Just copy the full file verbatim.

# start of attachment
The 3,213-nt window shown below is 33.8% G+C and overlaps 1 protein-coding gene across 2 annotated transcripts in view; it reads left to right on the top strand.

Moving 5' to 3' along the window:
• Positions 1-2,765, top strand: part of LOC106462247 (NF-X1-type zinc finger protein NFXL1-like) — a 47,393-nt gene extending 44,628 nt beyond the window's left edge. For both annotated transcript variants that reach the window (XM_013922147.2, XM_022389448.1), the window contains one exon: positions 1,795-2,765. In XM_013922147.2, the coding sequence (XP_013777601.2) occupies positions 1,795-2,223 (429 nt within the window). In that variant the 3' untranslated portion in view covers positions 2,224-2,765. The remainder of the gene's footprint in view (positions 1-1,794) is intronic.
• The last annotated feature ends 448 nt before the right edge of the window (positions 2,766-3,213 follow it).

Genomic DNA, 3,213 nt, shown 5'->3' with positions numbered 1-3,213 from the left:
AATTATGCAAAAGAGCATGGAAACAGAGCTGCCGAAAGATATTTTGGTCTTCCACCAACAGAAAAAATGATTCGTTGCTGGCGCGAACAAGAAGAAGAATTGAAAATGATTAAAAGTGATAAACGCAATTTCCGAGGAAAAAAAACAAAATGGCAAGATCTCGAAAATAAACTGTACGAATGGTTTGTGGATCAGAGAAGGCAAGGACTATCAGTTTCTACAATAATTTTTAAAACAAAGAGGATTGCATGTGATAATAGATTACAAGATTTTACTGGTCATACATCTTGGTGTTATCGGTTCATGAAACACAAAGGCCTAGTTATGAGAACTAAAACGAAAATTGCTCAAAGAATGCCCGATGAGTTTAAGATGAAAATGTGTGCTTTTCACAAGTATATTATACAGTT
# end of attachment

The 3,213-nt window shown below is 33.8% G+C and overlaps 1 protein-coding gene across 2 annotated transcripts in view; it reads left to right on the top strand.

Moving 5' to 3' along the window:
• Positions 1-2,765, top strand: part of LOC106462247 (NF-X1-type zinc finger protein NFXL1-like) — a 47,393-nt gene extending 44,628 nt beyond the window's left edge. For both annotated transcript variants that reach the window (XM_013922147.2, XM_022389448.1), the window contains one exon: positions 1,795-2,765. In XM_013922147.2, the coding sequence (XP_013777601.2) occupies positions 1,795-2,223 (429 nt within the window). In that variant the 3' untranslated portion in view covers positions 2,224-2,765. The remainder of the gene's footprint in view (positions 1-1,794) is intronic.
• The last annotated feature ends 448 nt before the right edge of the window (positions 2,766-3,213 follow it).

Genomic DNA, 3,213 nt, shown 5'->3' with positions numbered 1-3,213 from the left:
AATTATGCAAAAGAGCATGGAAACAGAGCTGCCGAAAGATATTTTGGTCTTCCACCAACAGAAAAAATGATTCGTTGCTGGCGCGAACAAGAAGAAGAATTGAAAATGATTAAAAGTGATAAACGCAATTTCCGAGGAAAAAAAACAAAATGGCAAGATCTCGAAAATAAACTGTACGAATGGTTTGTGGATCAGAGAAGGCAAGGACTATCAGTTTCTACAATAATTTTTAAAACAAAGAGGATTGCATGTGATAATAGATTACAAGATTTTACTGGTCATACATCTTGGTGTTATCGGTTCATGAAACACAAAGGCCTAGTTATGAGAACTAAAACGAAAATTGCTCAAAGAATGCCCGATGAGTTTAAGATGAAAATGTGTGCTTTTCACAAGTATATTATACAGTT